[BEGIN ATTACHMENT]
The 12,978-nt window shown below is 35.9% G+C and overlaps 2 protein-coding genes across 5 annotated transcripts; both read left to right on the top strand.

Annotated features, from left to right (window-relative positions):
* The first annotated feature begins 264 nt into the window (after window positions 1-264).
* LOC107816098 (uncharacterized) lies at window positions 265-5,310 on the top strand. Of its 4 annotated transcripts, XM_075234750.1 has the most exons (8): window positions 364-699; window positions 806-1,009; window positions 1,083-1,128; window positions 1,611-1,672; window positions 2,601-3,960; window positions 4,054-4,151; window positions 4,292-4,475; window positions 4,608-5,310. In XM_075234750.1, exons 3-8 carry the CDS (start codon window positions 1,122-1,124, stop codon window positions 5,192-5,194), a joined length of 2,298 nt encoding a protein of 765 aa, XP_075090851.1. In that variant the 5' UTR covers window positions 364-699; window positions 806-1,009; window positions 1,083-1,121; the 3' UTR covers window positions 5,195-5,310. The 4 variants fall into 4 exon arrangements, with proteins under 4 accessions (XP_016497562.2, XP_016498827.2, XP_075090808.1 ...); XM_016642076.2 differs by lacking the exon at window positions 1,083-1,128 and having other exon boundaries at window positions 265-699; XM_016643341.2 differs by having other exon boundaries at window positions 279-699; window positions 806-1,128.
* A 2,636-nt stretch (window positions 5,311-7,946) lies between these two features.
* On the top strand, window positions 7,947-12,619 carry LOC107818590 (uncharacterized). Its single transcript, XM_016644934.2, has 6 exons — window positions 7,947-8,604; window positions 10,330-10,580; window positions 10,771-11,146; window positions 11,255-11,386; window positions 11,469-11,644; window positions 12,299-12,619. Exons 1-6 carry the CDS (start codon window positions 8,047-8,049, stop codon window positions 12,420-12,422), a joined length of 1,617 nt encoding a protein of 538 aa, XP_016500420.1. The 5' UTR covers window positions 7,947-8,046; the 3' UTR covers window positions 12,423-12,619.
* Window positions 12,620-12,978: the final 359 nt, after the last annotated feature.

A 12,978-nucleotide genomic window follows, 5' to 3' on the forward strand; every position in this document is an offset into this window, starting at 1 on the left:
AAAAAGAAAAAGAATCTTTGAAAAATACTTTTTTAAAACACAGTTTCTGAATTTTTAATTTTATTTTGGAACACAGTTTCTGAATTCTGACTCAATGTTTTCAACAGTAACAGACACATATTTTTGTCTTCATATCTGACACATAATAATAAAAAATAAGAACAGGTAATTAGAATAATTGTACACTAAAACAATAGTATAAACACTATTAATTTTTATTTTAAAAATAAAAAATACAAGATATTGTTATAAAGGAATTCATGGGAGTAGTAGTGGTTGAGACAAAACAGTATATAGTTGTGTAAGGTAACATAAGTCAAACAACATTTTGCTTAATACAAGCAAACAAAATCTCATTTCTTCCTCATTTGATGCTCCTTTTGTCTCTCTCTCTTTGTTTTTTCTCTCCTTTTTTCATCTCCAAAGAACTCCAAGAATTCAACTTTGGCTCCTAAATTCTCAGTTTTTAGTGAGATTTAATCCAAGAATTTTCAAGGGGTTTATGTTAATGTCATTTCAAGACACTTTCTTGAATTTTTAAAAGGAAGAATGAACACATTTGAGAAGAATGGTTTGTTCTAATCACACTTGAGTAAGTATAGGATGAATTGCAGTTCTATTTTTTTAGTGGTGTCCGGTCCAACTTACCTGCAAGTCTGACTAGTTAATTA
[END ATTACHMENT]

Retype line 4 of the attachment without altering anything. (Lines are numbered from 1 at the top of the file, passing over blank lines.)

* LOC107816098 (uncharacterized) lies at window positions 265-5,310 on the top strand. Of its 4 annotated transcripts, XM_075234750.1 has the most exons (8): window positions 364-699; window positions 806-1,009; window positions 1,083-1,128; window positions 1,611-1,672; window positions 2,601-3,960; window positions 4,054-4,151; window positions 4,292-4,475; window positions 4,608-5,310. In XM_075234750.1, exons 3-8 carry the CDS (start codon window positions 1,122-1,124, stop codon window positions 5,192-5,194), a joined length of 2,298 nt encoding a protein of 765 aa, XP_075090851.1. In that variant the 5' UTR covers window positions 364-699; window positions 806-1,009; window positions 1,083-1,121; the 3' UTR covers window positions 5,195-5,310. The 4 variants fall into 4 exon arrangements, with proteins under 4 accessions (XP_016497562.2, XP_016498827.2, XP_075090808.1 ...); XM_016642076.2 differs by lacking the exon at window positions 1,083-1,128 and having other exon boundaries at window positions 265-699; XM_016643341.2 differs by having other exon boundaries at window positions 279-699; window positions 806-1,128.